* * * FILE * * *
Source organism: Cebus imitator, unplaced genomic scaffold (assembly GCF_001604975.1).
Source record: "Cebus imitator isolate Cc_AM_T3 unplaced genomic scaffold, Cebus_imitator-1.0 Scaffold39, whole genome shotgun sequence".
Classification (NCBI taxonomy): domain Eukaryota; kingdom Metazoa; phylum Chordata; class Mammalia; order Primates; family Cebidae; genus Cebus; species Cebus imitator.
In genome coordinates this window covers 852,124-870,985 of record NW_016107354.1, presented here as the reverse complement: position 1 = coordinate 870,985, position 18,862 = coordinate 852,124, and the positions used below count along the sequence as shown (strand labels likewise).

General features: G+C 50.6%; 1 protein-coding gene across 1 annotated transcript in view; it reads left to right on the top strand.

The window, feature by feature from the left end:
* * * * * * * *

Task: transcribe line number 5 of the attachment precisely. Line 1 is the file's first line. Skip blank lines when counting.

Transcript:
General features: G+C 50.6%; 1 protein-coding gene across 1 annotated transcript in view; it reads left to right on the top strand.